"Cigarette plain packaging laws are an illiberal, authoritarian attempt at social engineering. What’s more, they probably won’t work.
"Adults should be free to smoke and to advertise their cigarettes as they choose. The consultation makes no mention at all of civil liberties or individual responsibility. The government assumes, wrongly, that its job is to control the behaviour of adults.
"There is no evidence to suggest that plain packaging laws will reduce smoking rates. At the most, they will drive smoking underground. Already, one in nine cigarettes smoked around the world is counterfeit or smuggled, and the standardisation of cigarette packs would be a counterfeiter’s dream come true.
"Most worryingly, plain packaging laws for cigarettes will lead to similar proposals for things like alcohol and fatty foods. As soon as plain packaging laws were passed in Australia, the public health lobby began demanding that the cigarette industry be forced to make cigarettes “foul tasting”. The British Commons health select committee is already considering plain packaging laws for alcohol.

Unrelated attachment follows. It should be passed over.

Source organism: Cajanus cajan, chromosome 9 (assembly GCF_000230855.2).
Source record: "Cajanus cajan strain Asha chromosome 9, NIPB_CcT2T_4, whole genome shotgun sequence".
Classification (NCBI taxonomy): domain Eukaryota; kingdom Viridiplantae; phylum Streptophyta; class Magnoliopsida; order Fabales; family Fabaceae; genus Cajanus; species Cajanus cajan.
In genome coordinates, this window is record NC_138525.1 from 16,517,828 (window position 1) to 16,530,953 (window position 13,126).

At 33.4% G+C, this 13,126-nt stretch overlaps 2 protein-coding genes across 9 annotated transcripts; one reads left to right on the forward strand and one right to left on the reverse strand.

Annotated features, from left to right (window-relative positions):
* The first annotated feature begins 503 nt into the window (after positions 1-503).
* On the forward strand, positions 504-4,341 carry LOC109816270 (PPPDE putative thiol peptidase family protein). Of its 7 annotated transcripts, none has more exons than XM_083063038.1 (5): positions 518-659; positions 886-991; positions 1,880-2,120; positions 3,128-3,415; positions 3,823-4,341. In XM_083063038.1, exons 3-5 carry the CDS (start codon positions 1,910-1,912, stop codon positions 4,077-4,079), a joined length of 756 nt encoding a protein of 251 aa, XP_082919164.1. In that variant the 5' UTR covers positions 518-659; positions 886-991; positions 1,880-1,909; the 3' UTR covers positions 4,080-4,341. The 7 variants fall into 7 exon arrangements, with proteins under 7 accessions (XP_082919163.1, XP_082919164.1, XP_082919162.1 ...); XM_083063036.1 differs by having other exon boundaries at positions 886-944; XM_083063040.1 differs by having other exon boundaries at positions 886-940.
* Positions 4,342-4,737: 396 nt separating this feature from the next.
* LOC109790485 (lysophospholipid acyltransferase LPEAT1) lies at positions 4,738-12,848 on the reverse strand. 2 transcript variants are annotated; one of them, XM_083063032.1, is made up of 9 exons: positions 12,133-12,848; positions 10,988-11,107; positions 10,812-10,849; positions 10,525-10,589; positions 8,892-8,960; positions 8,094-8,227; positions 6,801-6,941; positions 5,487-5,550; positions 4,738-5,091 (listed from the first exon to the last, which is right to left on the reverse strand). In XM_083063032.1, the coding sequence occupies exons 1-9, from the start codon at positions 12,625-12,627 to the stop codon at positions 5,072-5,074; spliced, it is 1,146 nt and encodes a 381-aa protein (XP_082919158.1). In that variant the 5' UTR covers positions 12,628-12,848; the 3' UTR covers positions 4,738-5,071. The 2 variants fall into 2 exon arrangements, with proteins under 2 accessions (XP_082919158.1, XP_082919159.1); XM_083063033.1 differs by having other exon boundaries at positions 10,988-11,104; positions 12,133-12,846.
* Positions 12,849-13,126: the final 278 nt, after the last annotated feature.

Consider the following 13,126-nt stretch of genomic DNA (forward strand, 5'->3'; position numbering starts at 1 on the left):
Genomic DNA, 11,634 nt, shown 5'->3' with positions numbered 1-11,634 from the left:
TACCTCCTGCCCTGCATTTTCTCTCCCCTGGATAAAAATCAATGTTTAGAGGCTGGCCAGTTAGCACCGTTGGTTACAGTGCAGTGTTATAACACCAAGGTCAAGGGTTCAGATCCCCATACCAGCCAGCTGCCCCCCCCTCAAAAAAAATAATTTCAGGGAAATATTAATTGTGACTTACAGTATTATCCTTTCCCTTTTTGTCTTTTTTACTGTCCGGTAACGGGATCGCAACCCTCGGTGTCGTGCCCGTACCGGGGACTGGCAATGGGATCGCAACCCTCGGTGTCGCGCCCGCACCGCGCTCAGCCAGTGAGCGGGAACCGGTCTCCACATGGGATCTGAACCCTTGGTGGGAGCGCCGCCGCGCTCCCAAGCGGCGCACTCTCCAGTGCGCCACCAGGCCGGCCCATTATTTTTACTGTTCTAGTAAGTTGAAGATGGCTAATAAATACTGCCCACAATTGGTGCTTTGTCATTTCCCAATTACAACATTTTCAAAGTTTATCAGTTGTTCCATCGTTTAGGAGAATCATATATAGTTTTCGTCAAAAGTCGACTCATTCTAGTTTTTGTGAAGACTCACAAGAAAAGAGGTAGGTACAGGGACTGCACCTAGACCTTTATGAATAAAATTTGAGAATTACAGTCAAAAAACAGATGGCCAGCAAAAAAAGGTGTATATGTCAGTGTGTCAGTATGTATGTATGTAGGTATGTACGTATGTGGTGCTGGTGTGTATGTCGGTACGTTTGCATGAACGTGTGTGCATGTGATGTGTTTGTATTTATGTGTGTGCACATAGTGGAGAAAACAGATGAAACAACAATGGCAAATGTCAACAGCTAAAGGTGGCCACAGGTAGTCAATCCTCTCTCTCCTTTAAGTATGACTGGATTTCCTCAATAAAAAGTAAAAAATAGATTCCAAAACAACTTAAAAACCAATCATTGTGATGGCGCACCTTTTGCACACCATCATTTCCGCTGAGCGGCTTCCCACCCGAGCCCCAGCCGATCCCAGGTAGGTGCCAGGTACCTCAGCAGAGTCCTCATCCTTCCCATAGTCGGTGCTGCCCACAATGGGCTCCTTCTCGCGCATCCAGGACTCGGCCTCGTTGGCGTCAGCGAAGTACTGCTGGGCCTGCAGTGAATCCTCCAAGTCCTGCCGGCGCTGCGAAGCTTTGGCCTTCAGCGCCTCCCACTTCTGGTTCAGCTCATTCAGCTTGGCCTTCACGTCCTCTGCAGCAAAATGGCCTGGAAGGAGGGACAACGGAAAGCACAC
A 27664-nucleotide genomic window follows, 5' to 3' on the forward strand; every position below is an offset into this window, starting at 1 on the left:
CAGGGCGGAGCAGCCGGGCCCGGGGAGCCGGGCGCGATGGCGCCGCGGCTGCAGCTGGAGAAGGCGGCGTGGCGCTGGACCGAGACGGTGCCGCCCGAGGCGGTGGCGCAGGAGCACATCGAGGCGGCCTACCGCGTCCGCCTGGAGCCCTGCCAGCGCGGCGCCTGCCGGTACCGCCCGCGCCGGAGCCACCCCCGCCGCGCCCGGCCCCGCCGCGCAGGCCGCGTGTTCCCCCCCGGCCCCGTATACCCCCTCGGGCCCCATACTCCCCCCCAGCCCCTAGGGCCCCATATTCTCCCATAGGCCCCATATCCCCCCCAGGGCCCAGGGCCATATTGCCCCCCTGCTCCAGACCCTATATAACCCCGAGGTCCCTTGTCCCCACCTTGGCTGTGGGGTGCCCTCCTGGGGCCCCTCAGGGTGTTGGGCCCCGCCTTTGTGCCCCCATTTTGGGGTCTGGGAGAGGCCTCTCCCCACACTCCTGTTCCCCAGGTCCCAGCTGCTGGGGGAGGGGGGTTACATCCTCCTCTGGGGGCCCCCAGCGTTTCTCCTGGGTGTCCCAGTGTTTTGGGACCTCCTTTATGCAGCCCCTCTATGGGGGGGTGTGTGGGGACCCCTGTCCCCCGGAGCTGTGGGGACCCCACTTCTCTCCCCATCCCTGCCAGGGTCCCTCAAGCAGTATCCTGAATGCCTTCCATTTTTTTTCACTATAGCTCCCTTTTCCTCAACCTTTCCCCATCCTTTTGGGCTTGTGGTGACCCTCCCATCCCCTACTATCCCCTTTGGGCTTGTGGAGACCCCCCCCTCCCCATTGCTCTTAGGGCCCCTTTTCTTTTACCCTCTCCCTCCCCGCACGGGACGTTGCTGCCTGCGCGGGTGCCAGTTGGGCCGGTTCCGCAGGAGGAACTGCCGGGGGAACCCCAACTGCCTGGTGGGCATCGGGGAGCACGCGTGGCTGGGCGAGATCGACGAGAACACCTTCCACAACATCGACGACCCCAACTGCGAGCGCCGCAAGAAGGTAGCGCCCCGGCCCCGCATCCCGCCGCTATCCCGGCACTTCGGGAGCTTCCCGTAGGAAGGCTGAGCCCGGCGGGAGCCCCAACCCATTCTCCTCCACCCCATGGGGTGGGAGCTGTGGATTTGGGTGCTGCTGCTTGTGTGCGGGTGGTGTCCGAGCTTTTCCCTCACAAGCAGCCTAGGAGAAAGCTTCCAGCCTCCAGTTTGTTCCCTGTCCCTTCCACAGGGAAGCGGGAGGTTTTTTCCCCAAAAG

"Health fascism is alive and well. Plain packaging is a massive step for the nanny state, and smokers and non-smokers alike who value consumer choice and individual responsibility should oppose it."
— Sam Bowman, Head of Research. Read the ASI's report on plain packaging by Christopher Snowdon, published earlier this year: Plain Packaging: Commercial expression, anti-smoking extremism and the risks of hyper-regulation.
To contact the Adam Smith Institute for further comment, phone 0207-222-4995 or email firstname.lastname@example.org.